stubbornly high youth unemployment, rising inflation and squeezed
living standards, the Labour Party held a conference at the National
Film Theatre on the new economy and Labour’s alternative.

As it happens, that conference was the occasion of the infamous ‘post
neo-classical endogenous growth theory’ moment – which, for those who
don’t know what it means, says that the rules of the game that the
government sets on taxes, spending and regulation are not irrelevant
to growth but can have a profound impact – for good or bad – on how
the economy works.

Of course, those were very different times, and the policy debates of
that time emphatically do not offer a blueprint based on the past when
today we face such different economic and political challenges.

But the unspoken purpose of that 1994 conference – and its emphasis on
Bank of England reform and fiscal discipline – was to address Labour’s
economic credibility deficit, and dispel the idea that the party was
addicted to the short-term, quick fix, vested-interest-appeasing
solution to every problem.

I went back this week to look at the reporting of that conference –
and in particular a preview piece in the Independent on Sunday with an
anonymous briefing from ‘a senior party insider’.

The article started by saying Tony Blair and Gordon Brown will
“ceremoniously ditch Labour’s traditional ‘tax, spend and borrow’
image this week, in a fundamental re-positioning of his party’s
economic strategy.”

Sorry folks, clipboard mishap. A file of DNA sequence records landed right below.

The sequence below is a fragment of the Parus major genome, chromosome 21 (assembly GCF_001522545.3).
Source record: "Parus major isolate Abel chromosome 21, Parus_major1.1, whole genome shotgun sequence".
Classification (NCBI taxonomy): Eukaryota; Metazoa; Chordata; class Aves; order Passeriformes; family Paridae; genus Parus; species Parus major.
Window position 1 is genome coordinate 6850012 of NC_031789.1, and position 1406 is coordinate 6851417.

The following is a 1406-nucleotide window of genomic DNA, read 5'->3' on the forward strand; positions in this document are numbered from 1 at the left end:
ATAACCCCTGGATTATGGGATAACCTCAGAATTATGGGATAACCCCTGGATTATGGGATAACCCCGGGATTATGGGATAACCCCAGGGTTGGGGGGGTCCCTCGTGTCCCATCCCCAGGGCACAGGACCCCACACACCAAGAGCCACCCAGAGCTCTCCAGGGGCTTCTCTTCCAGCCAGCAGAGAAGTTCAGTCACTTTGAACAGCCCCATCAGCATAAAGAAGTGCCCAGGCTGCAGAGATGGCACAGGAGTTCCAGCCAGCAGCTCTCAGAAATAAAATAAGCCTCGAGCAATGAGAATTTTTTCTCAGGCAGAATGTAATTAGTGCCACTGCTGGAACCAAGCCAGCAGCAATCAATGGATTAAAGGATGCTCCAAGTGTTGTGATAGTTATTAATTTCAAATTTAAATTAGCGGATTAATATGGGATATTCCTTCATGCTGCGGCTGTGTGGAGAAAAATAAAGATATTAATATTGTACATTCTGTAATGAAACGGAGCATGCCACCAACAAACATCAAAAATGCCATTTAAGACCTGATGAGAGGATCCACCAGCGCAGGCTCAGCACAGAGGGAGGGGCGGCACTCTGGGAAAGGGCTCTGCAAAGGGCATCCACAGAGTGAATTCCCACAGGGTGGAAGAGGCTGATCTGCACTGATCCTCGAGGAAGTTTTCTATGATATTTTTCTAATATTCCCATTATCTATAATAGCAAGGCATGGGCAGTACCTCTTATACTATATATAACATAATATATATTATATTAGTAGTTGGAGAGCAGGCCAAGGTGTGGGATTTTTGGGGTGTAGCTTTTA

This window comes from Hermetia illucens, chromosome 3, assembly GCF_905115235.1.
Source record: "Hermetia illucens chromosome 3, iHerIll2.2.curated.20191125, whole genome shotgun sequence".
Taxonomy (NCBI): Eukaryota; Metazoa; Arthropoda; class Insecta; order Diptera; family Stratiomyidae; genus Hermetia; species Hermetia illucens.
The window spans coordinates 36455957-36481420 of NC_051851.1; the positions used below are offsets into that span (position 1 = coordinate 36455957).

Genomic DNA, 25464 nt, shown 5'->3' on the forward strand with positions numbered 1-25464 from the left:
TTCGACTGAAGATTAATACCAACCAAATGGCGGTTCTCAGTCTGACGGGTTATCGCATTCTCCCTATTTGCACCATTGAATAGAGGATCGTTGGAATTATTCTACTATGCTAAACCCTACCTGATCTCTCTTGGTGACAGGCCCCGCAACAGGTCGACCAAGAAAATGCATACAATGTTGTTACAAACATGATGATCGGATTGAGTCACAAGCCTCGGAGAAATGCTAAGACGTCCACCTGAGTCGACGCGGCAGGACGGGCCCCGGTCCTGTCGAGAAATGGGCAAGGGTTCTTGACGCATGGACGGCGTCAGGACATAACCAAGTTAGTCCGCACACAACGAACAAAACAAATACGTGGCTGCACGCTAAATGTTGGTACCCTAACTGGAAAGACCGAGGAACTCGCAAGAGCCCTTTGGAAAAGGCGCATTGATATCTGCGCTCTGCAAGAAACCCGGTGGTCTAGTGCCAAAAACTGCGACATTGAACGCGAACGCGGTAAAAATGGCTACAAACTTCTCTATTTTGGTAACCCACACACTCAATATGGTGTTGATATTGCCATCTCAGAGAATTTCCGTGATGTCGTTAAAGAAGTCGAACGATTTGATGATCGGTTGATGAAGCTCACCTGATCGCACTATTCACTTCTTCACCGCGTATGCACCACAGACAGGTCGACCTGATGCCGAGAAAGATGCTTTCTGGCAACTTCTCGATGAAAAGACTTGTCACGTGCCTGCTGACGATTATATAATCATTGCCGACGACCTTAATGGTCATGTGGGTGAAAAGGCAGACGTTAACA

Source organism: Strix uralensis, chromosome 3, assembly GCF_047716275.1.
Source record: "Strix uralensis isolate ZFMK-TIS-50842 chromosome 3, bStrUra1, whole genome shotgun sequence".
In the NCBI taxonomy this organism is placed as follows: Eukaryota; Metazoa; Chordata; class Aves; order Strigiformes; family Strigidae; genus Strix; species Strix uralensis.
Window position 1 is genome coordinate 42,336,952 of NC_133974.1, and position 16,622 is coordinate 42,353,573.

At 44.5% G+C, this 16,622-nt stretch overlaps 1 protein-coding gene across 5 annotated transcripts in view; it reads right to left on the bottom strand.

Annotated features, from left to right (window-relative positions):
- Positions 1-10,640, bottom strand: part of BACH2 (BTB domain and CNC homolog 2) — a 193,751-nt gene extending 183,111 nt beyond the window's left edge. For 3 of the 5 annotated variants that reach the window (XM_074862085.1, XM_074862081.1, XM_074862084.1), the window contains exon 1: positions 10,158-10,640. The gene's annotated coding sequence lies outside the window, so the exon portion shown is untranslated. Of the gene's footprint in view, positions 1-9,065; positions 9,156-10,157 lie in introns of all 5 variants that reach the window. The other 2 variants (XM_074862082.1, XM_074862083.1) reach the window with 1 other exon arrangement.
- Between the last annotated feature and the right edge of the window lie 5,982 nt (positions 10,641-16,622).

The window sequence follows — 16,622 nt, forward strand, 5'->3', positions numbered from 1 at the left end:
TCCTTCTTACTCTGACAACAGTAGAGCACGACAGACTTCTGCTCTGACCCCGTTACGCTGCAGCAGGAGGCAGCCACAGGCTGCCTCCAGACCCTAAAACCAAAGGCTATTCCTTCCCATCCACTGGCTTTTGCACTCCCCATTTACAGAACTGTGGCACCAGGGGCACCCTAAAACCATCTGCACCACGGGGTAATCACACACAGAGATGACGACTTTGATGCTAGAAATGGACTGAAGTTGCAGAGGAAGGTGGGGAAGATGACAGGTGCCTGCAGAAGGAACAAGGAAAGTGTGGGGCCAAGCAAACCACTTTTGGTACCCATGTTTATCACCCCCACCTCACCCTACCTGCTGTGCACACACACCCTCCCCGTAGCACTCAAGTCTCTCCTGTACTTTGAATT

All under the headline… Labour Ditches Keynes.

As someone who had only recently studied ‘New Keynesian’ economics at
Harvard, with Democrat Keynesians like Larry Summers and Republican
Keynesians like Greg Mankiw, I must admit I was pretty appalled to see
the greatest economist of the twentieth century traduced like that.

But the fact was that in the Monetarists versus Keynesians economic
debates of the 1970s and 80s, the label ‘Keynesian’ had become –
certainly in Conservative circles – a dirty word: profligate,
irresponsible, statist, inflation-loving, not to be trusted.

A caricature that clearly could not be allowed to be a Labour
caricature if we were to go on and win the 1997 election.

And what has been so striking to me over the past year listening to
right-of-centre politicians and commentators – in Britain, America and
Europe too – is how much the austerity debate has been used to try to
reprise those old ideological divides.

Warn about the risks of deflationary fiscal policy – and that makes
you a ‘deficit denier’.

Worry about the dangers of all countries trying to cut their deficits
at once – and you are a ‘deluded Keynesian’.

Counsel that the world needs a plan for growth as well as deficit
reduction – and you are ‘an irresponsible deluded Keynesian deficit

Keynes himself must be turning in his grave.